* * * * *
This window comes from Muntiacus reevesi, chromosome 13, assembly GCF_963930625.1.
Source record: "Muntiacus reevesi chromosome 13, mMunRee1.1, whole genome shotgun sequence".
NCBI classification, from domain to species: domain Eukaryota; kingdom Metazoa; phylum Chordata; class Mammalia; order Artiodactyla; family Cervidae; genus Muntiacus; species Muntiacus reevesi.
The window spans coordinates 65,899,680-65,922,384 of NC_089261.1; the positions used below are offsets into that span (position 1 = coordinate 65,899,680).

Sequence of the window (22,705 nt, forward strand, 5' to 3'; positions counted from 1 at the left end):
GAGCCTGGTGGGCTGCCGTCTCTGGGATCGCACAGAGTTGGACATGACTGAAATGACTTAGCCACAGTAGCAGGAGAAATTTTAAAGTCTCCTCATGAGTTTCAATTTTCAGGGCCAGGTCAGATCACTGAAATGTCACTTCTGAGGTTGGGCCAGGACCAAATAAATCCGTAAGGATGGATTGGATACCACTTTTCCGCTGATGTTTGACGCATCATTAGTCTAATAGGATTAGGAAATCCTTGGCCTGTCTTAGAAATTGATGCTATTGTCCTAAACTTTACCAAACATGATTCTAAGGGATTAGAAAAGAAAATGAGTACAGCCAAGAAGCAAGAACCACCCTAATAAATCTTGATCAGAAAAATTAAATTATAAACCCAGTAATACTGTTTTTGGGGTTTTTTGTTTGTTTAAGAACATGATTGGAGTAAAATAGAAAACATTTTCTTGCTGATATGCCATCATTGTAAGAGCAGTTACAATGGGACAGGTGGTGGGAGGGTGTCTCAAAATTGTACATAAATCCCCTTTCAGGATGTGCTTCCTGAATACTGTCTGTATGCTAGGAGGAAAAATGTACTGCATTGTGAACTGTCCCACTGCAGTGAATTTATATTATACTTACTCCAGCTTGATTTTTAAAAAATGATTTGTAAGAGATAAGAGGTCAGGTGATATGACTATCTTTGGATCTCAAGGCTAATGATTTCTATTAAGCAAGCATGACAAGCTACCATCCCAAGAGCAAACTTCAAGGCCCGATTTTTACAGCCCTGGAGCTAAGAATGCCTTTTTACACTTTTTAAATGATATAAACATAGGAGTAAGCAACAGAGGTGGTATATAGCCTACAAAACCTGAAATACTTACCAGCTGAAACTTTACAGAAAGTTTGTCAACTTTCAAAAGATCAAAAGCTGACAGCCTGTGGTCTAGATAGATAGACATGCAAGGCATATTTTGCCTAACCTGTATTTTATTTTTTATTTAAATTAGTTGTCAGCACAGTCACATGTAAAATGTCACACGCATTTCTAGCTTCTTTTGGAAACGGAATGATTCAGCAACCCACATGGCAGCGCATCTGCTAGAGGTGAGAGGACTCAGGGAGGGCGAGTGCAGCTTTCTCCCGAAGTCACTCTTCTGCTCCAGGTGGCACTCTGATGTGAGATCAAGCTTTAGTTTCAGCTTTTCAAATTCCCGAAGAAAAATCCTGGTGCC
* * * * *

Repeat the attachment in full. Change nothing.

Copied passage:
This window comes from Muntiacus reevesi, chromosome 13, assembly GCF_963930625.1.
Source record: "Muntiacus reevesi chromosome 13, mMunRee1.1, whole genome shotgun sequence".
NCBI classification, from domain to species: domain Eukaryota; kingdom Metazoa; phylum Chordata; class Mammalia; order Artiodactyla; family Cervidae; genus Muntiacus; species Muntiacus reevesi.
The window spans coordinates 65,899,680-65,922,384 of NC_089261.1; the positions used below are offsets into that span (position 1 = coordinate 65,899,680).

Sequence of the window (22,705 nt, forward strand, 5' to 3'; positions counted from 1 at the left end):
GAGCCTGGTGGGCTGCCGTCTCTGGGATCGCACAGAGTTGGACATGACTGAAATGACTTAGCCACAGTAGCAGGAGAAATTTTAAAGTCTCCTCATGAGTTTCAATTTTCAGGGCCAGGTCAGATCACTGAAATGTCACTTCTGAGGTTGGGCCAGGACCAAATAAATCCGTAAGGATGGATTGGATACCACTTTTCCGCTGATGTTTGACGCATCATTAGTCTAATAGGATTAGGAAATCCTTGGCCTGTCTTAGAAATTGATGCTATTGTCCTAAACTTTACCAAACATGATTCTAAGGGATTAGAAAAGAAAATGAGTACAGCCAAGAAGCAAGAACCACCCTAATAAATCTTGATCAGAAAAATTAAATTATAAACCCAGTAATACTGTTTTTGGGGTTTTTTGTTTGTTTAAGAACATGATTGGAGTAAAATAGAAAACATTTTCTTGCTGATATGCCATCATTGTAAGAGCAGTTACAATGGGACAGGTGGTGGGAGGGTGTCTCAAAATTGTACATAAATCCCCTTTCAGGATGTGCTTCCTGAATACTGTCTGTATGCTAGGAGGAAAAATGTACTGCATTGTGAACTGTCCCACTGCAGTGAATTTATATTATACTTACTCCAGCTTGATTTTTAAAAAATGATTTGTAAGAGATAAGAGGTCAGGTGATATGACTATCTTTGGATCTCAAGGCTAATGATTTCTATTAAGCAAGCATGACAAGCTACCATCCCAAGAGCAAACTTCAAGGCCCGATTTTTACAGCCCTGGAGCTAAGAATGCCTTTTTACACTTTTTAAATGATATAAACATAGGAGTAAGCAACAGAGGTGGTATATAGCCTACAAAACCTGAAATACTTACCAGCTGAAACTTTACAGAAAGTTTGTCAACTTTCAAAAGATCAAAAGCTGACAGCCTGTGGTCTAGATAGATAGACATGCAAGGCATATTTTGCCTAACCTGTATTTTATTTTTTATTTAAATTAGTTGTCAGCACAGTCACATGTAAAATGTCACACGCATTTCTAGCTTCTTTTGGAAACGGAATGATTCAGCAACCCACATGGCAGCGCATCTGCTAGAGGTGAGAGGACTCAGGGAGGGCGAGTGCAGCTTTCTCCCGAAGTCACTCTTCTGCTCCAGGTGGCACTCTGATGTGAGATCAAGCTTTAGTTTCAGCTTTTCAAATTCCCGAAGAAAAATCCTGGTGCC